-Welcome to the show.
-Thank you. -I’m so excited to have you
here. -It’s nice to be here. I’ll-I’ll tell you a little
story. A lot of people don’t know this, but, uh, there is
the CNN that America watches. -Mm-hmm.
-And then there is the CNN that the world watches.
And in the CNN -that America watches…
-It’s a parallel universe. Yeah, it is a parallel universe.
And on one, they just
bring on people to talk but not know anything… and in the other,
you are one of the anchors. I am such a huge fan
of what you do. Welcome… -welcome toThe Daily Show.
-Thank you, it’s great to be here, and great
to be in Cleveland. -Is it great to be in Cleveland?
-(cheering, applause) -Yes, yes! -Yes.
-Is it great? It is. It is, because, honestly, people are so nice. -They… Can I…
Yeah, and that’s true. -So nice. (cheering, applause) Some of the nicest people
I have ever come across, yes. I am literally walking down
the street with my colleagues and a guy
in a pickup truck stops and offers us a ride and gives us a card
with his name on it. It’s fantastic. -Doesn’t happen
in many other places. -I wonder if this is like a scam, ’cause
that happened to me as well. -No, I was…
-Hang on. -I was at the corner, I was…
-What was his name? No, no, no, it was a woman,
actually. Someone, uh, I was at the corner and I was standing
at a… And then someone came, she was like, “Do you guys want
a ride? Do you need to go…” -I was like, “This is…”
-It’s genuine friendliness. -It really is. -And the thing is
you’re sort of skeptical, because you don’t get that
in most places you visit. Yes, that’s true,
and, uh, also, because, uh, the Republican National
Convention is here, so… -Yeah. -You-You’ve been
on the ground, though. You’re doing your show from
here, you’ve been on the ground. What have you seen?
What are the craziest things or what are some of the scariest
or saddest things you’ve come across? Well, it’s a whole different
kind of war zone. You know,
I do most of my work in Iraq -and places like that,
Afghanistan. -Yes. Um, it’s-it’s a war zone because
there is so much division. I mean, you know,
you go to these things and you watch and you listen
to the speeches, and I’m thinking, “How is one
going to unite after this?” And I really do believe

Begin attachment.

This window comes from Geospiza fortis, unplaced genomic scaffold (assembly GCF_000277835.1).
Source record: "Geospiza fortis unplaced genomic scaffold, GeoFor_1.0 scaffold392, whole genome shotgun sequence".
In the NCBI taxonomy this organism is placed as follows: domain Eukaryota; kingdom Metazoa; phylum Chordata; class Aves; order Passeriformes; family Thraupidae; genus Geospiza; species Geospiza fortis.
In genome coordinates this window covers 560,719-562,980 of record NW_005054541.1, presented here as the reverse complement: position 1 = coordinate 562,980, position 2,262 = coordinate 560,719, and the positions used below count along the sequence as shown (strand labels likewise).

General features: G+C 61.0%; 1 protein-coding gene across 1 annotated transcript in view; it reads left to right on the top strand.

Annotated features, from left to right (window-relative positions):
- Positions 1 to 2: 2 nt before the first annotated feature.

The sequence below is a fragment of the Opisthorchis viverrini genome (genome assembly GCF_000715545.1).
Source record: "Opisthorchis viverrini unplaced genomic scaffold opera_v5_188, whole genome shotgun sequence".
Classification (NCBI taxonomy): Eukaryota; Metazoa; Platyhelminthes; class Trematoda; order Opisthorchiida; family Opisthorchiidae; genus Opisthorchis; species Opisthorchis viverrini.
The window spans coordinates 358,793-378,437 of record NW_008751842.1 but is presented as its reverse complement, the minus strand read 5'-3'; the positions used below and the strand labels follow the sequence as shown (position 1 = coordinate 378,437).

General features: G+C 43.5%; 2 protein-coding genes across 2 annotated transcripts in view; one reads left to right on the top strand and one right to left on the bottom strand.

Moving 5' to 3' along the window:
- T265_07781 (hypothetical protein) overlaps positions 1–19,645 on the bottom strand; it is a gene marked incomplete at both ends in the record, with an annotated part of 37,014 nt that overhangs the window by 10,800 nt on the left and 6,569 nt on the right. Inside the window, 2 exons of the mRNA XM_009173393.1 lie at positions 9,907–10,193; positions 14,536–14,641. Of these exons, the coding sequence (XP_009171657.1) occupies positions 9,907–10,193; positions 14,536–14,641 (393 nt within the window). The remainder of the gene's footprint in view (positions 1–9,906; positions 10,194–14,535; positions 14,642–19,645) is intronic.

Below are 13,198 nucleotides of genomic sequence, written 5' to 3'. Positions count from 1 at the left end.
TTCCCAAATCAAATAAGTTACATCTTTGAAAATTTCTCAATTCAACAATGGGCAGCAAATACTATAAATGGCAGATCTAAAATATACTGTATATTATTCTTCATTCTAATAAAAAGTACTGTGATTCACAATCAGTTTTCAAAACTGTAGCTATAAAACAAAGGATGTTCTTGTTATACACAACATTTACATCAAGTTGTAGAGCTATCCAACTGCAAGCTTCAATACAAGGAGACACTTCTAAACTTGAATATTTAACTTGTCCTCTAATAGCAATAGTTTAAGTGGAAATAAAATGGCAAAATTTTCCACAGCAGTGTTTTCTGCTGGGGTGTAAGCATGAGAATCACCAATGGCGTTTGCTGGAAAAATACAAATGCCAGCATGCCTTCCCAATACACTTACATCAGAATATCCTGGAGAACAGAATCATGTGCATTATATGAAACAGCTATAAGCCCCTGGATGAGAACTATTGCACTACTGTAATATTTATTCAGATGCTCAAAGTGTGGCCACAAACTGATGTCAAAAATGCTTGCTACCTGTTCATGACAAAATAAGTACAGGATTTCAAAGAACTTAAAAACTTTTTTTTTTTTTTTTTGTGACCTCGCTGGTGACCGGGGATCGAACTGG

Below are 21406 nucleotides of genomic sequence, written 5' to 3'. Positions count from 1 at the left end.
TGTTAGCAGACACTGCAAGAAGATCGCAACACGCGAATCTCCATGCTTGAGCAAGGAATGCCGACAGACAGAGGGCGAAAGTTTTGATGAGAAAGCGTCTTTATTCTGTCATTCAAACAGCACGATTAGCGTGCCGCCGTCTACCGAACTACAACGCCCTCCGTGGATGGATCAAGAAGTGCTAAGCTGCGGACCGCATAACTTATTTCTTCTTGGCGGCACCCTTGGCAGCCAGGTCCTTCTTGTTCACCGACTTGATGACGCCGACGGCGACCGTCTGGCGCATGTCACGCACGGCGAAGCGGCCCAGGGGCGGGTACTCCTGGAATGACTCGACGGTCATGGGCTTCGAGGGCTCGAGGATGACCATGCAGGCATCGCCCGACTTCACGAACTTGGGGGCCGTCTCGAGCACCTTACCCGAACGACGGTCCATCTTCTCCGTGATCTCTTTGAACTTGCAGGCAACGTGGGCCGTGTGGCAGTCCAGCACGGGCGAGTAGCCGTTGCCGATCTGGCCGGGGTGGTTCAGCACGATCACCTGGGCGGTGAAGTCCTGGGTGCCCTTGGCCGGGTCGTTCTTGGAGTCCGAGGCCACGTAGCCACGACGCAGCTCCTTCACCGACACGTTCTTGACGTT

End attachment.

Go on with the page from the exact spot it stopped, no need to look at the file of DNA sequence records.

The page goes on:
that, uh, you can’t
just sort of criminalize political differences. You know,
like Chr-Chris Christie and his “I don’t know
what guilty or innocent” -or “lock her up” or whatever,
-Yes. Yeah, yeah. and I’m thinking,
“How do you actually govern? “How do you bring a party
together? How do you bring a country together? How do
you bring a world together?” Well, you have
to find some common ground, and, um, I think that’s
in short supply right now, not just here
but around the world as well. And so I’m just hoping
that at some point we can all just get along,
as Rodney King once said. (cheering and applause) Rodney King and, uh, surprisingly,
the Joker. Yes, the Joker, who is a more
measured man in this climate. -Mm-hmm. -Why can’t
we all just get along? If, um… if you’re looking
at this election– you’re someone who is… traveling the world,
you have an illustrious career as a news anchor who has seen
elections everywhere, you’ve seen everything from
coups to peaceful protests– do you see
what is happening in America happening anywhere else
in the world? -Can you draw parallels?
-Look, I think all of a sudden
the West is in a… in a truly historic moment
right now. I think that what’s happening
in the United States is reflected, to an extent,
in Europe. You saw what happened
in-in Great Britain recently, -with Brexit.
Nobody actually thought -Yes. that this very sensible
“keep calm and carry on” country would actually, you know,
fling itself off a cliff, as some people think. You know, there are many people
who believe in Brexit, so, you know,
we have to report the facts. -But…
-If-if I may interject there, that-that’s interesting, because
you wrote about something that-that really connected
with me, and that was in and around
the conversation -of neutrality as a journalist.
-Mm-hmm. And you came out, and you were
speaking to the idea -that journalists
shouldn’t be neutral… -Mm-hmm. …which was an interesting take
I’d never heard before. Well, I-I’ve come up with a… with a sort of
a slogan right now, because I’m about frustrated
at all of this. So I now say,